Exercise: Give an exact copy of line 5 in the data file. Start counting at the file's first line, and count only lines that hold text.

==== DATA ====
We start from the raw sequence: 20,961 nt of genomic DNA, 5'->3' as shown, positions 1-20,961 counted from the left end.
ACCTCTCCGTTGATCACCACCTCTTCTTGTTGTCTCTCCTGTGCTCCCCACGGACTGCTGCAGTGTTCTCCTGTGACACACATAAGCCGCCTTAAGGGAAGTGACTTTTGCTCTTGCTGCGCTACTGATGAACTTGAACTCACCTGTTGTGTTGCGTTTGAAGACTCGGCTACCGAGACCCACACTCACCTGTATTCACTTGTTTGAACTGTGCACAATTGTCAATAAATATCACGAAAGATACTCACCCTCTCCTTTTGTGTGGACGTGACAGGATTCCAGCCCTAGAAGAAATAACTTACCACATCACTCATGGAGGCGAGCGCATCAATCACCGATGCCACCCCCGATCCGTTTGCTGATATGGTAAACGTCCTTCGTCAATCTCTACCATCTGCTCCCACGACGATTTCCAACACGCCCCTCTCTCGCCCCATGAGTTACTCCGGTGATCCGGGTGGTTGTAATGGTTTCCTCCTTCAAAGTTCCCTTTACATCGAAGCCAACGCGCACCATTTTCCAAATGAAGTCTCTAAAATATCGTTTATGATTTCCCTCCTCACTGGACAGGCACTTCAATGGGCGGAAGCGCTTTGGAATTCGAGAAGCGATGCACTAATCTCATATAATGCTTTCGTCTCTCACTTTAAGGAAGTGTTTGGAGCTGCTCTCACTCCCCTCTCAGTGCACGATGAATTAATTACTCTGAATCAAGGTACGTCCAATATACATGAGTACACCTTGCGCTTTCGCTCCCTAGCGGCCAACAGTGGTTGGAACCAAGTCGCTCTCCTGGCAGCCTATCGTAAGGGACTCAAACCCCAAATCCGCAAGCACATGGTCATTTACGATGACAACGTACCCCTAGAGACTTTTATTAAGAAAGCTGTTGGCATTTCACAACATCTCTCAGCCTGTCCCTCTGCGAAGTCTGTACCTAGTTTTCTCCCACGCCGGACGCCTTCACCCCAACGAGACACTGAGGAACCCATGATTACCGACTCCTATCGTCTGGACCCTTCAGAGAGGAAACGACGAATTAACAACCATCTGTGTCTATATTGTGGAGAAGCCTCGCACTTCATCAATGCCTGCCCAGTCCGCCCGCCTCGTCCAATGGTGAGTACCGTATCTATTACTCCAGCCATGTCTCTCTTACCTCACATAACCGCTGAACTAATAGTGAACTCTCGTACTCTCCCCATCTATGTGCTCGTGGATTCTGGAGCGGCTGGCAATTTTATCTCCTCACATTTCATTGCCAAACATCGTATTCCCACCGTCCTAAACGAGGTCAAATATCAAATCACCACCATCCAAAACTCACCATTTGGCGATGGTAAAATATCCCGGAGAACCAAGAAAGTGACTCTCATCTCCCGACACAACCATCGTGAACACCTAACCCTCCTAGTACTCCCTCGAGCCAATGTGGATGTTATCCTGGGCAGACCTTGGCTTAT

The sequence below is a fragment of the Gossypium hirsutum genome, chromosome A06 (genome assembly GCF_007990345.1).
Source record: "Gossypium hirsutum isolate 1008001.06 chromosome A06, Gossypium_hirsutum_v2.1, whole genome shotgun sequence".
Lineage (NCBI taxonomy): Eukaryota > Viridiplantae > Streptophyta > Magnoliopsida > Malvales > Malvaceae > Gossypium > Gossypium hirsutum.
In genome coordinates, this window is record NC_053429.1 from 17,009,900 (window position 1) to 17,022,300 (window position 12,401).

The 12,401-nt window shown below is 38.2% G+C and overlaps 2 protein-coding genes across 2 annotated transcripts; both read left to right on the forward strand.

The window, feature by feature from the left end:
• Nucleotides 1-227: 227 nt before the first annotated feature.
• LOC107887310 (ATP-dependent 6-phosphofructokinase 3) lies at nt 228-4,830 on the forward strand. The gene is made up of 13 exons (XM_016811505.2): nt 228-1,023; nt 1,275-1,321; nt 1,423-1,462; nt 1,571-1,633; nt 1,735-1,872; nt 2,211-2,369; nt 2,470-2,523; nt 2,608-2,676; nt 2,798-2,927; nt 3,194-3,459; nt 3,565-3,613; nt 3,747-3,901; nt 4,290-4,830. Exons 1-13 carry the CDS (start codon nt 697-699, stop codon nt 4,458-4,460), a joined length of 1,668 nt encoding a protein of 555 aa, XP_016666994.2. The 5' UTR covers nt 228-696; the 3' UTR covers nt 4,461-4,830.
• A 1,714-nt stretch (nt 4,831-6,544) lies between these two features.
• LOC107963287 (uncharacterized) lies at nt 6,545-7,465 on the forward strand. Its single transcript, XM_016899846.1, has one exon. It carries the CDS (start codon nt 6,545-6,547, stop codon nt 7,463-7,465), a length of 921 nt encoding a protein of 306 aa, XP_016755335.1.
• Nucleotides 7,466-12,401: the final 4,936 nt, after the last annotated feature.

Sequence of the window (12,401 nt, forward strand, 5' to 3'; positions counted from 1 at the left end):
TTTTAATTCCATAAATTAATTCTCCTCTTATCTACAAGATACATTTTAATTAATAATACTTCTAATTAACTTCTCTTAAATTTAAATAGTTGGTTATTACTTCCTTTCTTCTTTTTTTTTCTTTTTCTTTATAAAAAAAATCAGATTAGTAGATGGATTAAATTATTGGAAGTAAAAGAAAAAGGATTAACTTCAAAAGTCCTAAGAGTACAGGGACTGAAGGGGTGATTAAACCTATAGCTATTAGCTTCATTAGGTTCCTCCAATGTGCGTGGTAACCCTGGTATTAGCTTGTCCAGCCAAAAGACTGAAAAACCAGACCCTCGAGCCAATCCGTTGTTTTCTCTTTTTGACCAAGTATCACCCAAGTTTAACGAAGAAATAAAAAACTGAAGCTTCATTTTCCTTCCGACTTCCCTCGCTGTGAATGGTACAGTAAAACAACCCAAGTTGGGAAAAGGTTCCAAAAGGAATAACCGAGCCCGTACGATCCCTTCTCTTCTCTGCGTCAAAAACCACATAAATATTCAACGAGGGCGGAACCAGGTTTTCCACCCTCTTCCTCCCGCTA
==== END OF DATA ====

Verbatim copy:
Lineage (NCBI taxonomy): Eukaryota > Viridiplantae > Streptophyta > Magnoliopsida > Malvales > Malvaceae > Gossypium > Gossypium hirsutum.